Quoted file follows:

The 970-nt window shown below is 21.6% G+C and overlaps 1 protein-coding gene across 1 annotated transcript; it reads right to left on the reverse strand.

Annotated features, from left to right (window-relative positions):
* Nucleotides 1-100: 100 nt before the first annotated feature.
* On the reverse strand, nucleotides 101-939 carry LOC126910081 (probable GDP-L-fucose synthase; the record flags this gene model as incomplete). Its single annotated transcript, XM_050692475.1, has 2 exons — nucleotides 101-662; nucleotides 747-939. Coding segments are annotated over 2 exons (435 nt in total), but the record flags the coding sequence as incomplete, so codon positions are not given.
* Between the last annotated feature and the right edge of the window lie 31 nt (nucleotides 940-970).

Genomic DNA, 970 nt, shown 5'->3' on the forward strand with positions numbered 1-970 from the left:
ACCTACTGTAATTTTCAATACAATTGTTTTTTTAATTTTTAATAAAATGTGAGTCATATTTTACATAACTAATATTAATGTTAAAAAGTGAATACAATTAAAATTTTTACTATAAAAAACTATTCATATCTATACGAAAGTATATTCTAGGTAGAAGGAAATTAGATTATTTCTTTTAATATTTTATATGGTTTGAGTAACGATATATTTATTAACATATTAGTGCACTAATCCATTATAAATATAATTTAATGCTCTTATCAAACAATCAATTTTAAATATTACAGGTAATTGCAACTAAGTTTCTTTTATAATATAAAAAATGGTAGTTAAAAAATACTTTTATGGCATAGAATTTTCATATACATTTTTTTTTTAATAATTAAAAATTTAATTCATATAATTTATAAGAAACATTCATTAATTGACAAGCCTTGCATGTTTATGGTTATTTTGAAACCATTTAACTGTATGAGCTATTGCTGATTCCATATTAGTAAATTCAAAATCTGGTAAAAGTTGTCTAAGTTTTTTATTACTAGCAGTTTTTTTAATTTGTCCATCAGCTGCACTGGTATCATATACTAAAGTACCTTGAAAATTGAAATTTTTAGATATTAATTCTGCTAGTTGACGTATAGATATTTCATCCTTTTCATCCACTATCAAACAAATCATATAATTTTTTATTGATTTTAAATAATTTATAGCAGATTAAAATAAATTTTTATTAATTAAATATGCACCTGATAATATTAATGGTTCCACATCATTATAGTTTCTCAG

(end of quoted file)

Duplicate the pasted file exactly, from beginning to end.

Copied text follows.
The 970-nt window shown below is 21.6% G+C and overlaps 1 protein-coding gene across 1 annotated transcript; it reads right to left on the reverse strand.

Annotated features, from left to right (window-relative positions):
* Nucleotides 1-100: 100 nt before the first annotated feature.
* On the reverse strand, nucleotides 101-939 carry LOC126910081 (probable GDP-L-fucose synthase; the record flags this gene model as incomplete). Its single annotated transcript, XM_050692475.1, has 2 exons — nucleotides 101-662; nucleotides 747-939. Coding segments are annotated over 2 exons (435 nt in total), but the record flags the coding sequence as incomplete, so codon positions are not given.
* Between the last annotated feature and the right edge of the window lie 31 nt (nucleotides 940-970).

Genomic DNA, 970 nt, shown 5'->3' on the forward strand with positions numbered 1-970 from the left:
ACCTACTGTAATTTTCAATACAATTGTTTTTTTAATTTTTAATAAAATGTGAGTCATATTTTACATAACTAATATTAATGTTAAAAAGTGAATACAATTAAAATTTTTACTATAAAAAACTATTCATATCTATACGAAAGTATATTCTAGGTAGAAGGAAATTAGATTATTTCTTTTAATATTTTATATGGTTTGAGTAACGATATATTTATTAACATATTAGTGCACTAATCCATTATAAATATAATTTAATGCTCTTATCAAACAATCAATTTTAAATATTACAGGTAATTGCAACTAAGTTTCTTTTATAATATAAAAAATGGTAGTTAAAAAATACTTTTATGGCATAGAATTTTCATATACATTTTTTTTTTAATAATTAAAAATTTAATTCATATAATTTATAAGAAACATTCATTAATTGACAAGCCTTGCATGTTTATGGTTATTTTGAAACCATTTAACTGTATGAGCTATTGCTGATTCCATATTAGTAAATTCAAAATCTGGTAAAAGTTGTCTAAGTTTTTTATTACTAGCAGTTTTTTTAATTTGTCCATCAGCTGCACTGGTATCATATACTAAAGTACCTTGAAAATTGAAATTTTTAGATATTAATTCTGCTAGTTGACGTATAGATATTTCATCCTTTTCATCCACTATCAAACAAATCATATAATTTTTTATTGATTTTAAATAATTTATAGCAGATTAAAATAAATTTTTATTAATTAAATATGCACCTGATAATATTAATGGTTCCACATCATTATAGTTTCTCAG